There are many Department of Natural Resources (DNR) beaches along the east side of this steep-banked island. Most are accessible by boat only. At places on the south end of Lummi the bluffs rise 1,500 feet from the water. The Cascadia Marine Trail campsite is located in the most southerly of three coves on DNR’s 2,125 foot shoreline, just under two miles from the island’s southern tip.
Location: Lummi Island is between Orcas Island and Bellingham. Campsite is near the southern tip of the island on the east side.
Sanitation: Vault toilets
Fires: Fire grates
Extras: Picnic tables
Special Considerations: Located within a Natural Resouce Conservation Area. Stay on maintained trails and follow minimum-impact camping techniques. This site lovingly maintained by the Whatcom Area Kayak Enthusiasts (WAKE) club from Bellingham.
Natural History: This island was originally called Skallaham by Lummi Indians (thought to have had housing nearby used for hunting lodges). It was called Isla de Pacheco by Spanish explorers Galiano and Valdez, and Lummi by the U.S. Geodetic Survey in 1853. The name is thought to refer to luminara, great bonfires seen by the Spaniards as they arrived.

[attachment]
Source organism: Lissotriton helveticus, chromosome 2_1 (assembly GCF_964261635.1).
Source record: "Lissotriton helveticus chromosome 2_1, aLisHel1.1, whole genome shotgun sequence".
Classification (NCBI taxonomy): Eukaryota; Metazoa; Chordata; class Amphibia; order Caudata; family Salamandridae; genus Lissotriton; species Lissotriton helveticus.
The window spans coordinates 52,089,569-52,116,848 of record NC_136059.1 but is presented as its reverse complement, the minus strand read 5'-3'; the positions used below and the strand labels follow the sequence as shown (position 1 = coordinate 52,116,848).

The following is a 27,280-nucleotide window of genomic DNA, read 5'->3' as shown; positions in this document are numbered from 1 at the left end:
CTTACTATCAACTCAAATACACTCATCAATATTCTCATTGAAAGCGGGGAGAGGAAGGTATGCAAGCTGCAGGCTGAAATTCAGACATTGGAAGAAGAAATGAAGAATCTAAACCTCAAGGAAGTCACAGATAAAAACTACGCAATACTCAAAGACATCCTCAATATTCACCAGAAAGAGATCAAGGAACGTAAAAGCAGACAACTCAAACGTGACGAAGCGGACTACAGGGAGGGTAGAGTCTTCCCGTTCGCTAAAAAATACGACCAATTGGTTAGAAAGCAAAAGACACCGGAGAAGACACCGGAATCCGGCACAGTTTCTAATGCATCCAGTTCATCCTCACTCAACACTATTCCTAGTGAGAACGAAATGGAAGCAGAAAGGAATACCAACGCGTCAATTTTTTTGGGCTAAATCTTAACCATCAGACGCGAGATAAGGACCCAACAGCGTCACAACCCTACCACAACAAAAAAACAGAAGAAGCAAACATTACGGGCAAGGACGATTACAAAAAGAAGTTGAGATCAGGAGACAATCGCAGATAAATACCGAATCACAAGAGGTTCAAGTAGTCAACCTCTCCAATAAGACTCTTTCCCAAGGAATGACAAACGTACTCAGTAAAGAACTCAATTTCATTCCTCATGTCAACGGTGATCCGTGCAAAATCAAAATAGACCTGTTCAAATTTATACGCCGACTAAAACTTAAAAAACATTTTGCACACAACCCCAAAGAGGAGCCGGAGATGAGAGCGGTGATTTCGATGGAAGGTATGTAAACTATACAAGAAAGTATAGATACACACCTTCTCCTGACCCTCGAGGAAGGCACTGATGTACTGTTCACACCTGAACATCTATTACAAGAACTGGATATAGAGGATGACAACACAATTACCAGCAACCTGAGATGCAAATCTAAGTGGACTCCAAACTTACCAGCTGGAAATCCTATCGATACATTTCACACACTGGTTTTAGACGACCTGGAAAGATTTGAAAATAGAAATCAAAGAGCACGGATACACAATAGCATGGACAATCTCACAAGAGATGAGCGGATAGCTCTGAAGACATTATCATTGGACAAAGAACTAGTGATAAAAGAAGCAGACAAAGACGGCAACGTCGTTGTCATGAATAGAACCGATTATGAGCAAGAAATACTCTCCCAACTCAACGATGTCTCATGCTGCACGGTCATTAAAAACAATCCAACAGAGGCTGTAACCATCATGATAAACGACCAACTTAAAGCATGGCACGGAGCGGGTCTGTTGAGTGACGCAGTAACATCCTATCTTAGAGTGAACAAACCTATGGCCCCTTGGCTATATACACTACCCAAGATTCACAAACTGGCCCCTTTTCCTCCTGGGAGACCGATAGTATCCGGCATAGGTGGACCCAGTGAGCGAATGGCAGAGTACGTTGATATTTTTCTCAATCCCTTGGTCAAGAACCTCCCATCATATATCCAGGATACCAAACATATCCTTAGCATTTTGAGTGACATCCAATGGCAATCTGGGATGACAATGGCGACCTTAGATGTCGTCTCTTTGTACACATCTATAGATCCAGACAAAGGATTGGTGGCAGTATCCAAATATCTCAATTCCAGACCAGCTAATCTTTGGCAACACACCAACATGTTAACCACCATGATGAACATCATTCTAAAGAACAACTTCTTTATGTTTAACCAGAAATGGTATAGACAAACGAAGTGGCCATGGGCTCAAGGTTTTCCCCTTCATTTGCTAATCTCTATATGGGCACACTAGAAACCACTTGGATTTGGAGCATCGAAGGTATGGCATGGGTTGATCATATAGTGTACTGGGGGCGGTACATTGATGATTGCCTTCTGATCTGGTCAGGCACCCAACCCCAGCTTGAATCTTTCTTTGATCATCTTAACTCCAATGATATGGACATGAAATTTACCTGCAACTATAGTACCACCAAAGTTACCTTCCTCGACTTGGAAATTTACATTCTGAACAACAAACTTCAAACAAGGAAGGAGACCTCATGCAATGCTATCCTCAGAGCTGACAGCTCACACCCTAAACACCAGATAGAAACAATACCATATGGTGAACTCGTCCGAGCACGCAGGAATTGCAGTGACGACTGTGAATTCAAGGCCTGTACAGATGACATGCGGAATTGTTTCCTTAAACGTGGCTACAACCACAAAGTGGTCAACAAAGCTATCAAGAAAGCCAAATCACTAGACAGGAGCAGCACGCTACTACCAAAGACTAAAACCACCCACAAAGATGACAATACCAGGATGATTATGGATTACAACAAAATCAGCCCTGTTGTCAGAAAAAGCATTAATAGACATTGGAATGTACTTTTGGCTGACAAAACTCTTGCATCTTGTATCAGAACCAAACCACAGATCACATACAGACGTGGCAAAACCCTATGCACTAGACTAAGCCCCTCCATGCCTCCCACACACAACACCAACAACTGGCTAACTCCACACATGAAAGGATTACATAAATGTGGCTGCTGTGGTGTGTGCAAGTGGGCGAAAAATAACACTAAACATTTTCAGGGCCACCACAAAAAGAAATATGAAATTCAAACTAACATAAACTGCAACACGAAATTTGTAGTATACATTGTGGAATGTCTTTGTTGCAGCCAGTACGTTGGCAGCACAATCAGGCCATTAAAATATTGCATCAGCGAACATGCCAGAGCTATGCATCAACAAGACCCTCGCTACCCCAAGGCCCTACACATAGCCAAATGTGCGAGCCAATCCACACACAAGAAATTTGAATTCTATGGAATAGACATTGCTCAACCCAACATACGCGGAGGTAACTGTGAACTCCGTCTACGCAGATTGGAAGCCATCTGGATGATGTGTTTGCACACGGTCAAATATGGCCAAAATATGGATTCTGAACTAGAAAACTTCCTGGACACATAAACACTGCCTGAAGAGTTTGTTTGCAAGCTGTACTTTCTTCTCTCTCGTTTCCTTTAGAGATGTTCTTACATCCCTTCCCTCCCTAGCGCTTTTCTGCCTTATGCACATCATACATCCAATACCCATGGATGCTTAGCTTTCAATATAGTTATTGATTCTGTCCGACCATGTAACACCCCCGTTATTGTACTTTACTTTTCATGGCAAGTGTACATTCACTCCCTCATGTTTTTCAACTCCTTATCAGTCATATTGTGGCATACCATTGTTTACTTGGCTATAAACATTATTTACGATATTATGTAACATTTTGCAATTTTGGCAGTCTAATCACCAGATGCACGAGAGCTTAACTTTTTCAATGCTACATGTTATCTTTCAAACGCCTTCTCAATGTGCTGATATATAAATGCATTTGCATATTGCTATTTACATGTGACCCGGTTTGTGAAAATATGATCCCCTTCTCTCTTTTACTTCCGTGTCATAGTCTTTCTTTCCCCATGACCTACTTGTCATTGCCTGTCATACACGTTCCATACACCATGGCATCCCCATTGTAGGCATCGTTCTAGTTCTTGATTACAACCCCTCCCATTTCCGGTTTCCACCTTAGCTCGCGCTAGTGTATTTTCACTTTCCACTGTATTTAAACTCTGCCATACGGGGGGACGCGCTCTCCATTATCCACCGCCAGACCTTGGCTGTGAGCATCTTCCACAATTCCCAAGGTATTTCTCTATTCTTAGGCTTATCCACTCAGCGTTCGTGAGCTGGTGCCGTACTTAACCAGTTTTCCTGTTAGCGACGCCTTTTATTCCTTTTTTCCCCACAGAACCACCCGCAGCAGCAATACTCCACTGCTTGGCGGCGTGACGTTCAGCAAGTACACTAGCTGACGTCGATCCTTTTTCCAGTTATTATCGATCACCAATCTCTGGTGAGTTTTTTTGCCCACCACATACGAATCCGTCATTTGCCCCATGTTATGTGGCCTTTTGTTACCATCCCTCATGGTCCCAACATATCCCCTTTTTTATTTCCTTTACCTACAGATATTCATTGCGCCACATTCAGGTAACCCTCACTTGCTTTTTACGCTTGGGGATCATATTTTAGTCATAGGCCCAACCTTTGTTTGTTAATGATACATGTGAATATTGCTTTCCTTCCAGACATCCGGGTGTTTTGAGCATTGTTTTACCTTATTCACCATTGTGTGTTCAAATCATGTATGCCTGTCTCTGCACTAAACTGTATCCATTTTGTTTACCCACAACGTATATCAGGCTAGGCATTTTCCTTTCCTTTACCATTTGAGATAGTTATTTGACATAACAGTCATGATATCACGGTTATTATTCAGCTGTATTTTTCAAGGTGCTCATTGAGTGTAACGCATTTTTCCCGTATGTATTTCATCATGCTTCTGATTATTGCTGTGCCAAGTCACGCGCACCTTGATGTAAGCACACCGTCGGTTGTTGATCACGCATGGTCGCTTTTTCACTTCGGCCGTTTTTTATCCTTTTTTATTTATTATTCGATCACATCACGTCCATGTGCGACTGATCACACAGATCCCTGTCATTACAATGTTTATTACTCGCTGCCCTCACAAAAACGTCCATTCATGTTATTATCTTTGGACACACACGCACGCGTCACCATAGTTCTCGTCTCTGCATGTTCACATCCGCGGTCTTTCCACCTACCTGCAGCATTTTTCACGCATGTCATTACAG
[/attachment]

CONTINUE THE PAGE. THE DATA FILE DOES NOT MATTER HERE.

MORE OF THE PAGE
There is now a ladder and ropes installed to allow access to the headland campsite. A more permanent solution would require lumber, concrete and approval from DNR. The other campsites are up the hill from either beach but the trails are steep in places. Suggest we meet with DNR and think about a long-term fix: stairs, an add’l picnic table and better signage. Site could also use an add’l carsonite stake- one marking each cove.
Visited spring 2022. Beach access is now restricted on Lummi Nation to only tribal members at Gooseberry Point (north end of Hale’s Passage). I parked near the boat launch where I was given permission by the attendant in the shed to launch and park. $5 a day parking, but no launch fee for hand launched vehicles.